I remember the first time I heard my dad swear when he was angry. (As opposed to the times when he fake swore, like with the "What did the fish say when it ran into the wall" joke we all thought was so funny.)
I don't remember what he was angry about or who the shouting was directed to (it wasn't at me, I know), but I remember standing at the top of the staircase leading to the basement room my brothers shared at the time and being surprised. I was old enough to know that my dad got mad, but he never yelled like that, and he never swore like that either.
I don't remember what I did next, exactly. I know I ended up in my room. I have vague memories of my brother being there with me - maybe both of them. Sometimes in this scene, I am crying from shock and fear, other times I am calmly trying to keep my brothers out of the way so that things could calm down. The one thing I do remember is not very long after the noise of the basement, my father, who has always seemed to be the tallest person in the world (although I know that at 6'1" he is hardly considered overly tall), hunched into my room a broken man. With tears rolling freely down his face he apologized profusely to me and to my brothers (if they were there) for his anger and for saying what he did. I think we hugged him. I remember him leaving the room slowly, still downcast.
I remember feeling an overwhelming surge of love for my father as he left. It was clearly not his proudest moment, but the speed and honesty of his apology left me without doubt that my dad loved me. That he was not so proud or grown up that he couldn't apologize to those some would consider beneath him. I ached that he hurt so much and wished that he could know how much it meant to me that he would be so very open and raw with what he felt. It wasn't a stiff or brief apology, it was sincere and intensely honest.
I have a very special relationship with my father. Unlike my mom, with whom I have always gotten along with easily, dad and I had to work to get along. We share a similar personality gene, he and I - a gene that is often dominated by stubbornness and a strain of perfectionism that means that we expect the best in others and better of ourselves. It means intense conversation and the tendency to say more than we really need to to make a point. It also means a rough exterior that is easily misunderstood because on the outside we can appear mean or judgmental or oblivious. It meant a childhood of regular bickering between the two of us (with poor mom stuck in the middle playing referee. She hated that.)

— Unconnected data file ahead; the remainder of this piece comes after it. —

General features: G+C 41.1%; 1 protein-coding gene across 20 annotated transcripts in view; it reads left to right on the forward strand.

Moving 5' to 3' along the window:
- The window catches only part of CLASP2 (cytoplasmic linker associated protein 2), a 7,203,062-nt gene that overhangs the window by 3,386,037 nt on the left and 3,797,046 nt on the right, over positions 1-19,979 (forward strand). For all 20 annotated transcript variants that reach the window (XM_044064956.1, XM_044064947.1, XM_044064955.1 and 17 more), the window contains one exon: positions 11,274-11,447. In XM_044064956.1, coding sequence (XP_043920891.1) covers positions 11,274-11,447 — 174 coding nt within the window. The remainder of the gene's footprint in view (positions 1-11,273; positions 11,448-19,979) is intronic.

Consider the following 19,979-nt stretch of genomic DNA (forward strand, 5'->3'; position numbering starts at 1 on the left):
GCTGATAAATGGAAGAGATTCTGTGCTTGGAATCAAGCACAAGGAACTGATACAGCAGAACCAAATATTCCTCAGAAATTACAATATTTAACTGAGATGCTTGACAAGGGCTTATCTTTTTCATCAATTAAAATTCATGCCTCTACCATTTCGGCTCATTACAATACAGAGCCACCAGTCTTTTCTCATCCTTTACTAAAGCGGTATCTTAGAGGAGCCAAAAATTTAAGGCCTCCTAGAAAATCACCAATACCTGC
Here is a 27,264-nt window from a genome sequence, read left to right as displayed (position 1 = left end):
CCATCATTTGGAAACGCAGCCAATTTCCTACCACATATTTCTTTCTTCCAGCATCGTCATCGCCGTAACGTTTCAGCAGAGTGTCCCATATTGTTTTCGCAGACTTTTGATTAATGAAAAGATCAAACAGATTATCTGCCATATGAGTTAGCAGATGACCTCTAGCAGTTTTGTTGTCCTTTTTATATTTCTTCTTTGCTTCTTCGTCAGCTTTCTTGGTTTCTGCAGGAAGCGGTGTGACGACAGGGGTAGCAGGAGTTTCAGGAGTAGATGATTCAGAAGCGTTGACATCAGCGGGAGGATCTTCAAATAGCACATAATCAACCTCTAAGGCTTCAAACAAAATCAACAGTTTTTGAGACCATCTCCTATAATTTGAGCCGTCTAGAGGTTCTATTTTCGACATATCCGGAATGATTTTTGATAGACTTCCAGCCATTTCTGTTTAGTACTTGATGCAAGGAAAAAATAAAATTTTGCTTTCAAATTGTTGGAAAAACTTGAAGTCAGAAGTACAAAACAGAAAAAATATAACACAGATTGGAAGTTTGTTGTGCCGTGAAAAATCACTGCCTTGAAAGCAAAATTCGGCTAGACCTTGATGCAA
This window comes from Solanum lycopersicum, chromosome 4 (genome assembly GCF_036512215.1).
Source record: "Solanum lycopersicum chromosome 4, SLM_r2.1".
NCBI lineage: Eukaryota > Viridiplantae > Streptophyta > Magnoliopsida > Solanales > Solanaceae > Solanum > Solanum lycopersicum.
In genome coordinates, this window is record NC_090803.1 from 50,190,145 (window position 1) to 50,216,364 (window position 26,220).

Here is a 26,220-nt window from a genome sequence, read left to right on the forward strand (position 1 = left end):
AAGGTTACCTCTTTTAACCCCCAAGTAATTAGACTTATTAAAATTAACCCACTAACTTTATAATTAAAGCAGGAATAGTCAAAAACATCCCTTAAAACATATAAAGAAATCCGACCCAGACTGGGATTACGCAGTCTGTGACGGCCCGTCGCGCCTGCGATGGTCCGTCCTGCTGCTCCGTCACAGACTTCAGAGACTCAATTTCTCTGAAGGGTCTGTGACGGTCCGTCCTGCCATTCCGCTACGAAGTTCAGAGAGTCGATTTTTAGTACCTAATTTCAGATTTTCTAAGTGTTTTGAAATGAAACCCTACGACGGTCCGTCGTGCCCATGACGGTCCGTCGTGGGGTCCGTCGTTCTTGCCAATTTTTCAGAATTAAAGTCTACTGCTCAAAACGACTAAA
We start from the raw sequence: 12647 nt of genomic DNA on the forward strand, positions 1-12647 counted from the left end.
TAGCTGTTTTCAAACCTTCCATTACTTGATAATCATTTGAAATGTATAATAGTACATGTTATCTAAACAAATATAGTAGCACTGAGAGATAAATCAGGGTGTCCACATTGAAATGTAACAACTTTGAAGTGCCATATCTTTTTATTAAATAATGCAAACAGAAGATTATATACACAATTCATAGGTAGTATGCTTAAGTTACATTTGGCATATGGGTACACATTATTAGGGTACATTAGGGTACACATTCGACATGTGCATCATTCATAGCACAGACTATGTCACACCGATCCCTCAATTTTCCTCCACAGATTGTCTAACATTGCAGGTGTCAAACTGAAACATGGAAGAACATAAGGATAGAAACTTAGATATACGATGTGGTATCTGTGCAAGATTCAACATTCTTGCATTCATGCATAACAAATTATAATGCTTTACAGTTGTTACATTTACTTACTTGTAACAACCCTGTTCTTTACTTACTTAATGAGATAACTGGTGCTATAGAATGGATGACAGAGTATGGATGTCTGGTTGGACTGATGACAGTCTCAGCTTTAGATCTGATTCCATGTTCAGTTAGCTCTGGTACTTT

But I can tell you - my dad has the softest heart of anyone I know, even if it isn't obvious by casual observation. I know this because he is quick, so quick, to rectify a wrong when he recognizes it. Because of the time he took when I was young to take his little girl to the theater, even when she was too little to really appreciate the experience. Because when they did go to the theater, he dressed up for her. Because he sat through any number of lengthy recitals and ridiculous children's plays. Because when I didn't get cast in my first school play, he let me cry on his shoulder and promised me in the way that only my dad could that it would get better. Because of how intensely and earnestly he loves and honors my mother. Because he is careful to take time to help me feel special and important and loved. Because of Starbucks gift cards on my birthday. Because of trips to the bookstore. Because my dad is the model to me of hope in trying again. Changing yourself, improving yourself - it's hard. It's so discouraging. But my dad has shown me a model of how powerful humility is. How valuable a virtue it is to cultivate in your life.
So today, daddy, on your birthday - I hope this gives you a tiny bit of a sliver of understanding for the special place you have in my heart. It's yours forever, and I am so glad that it is.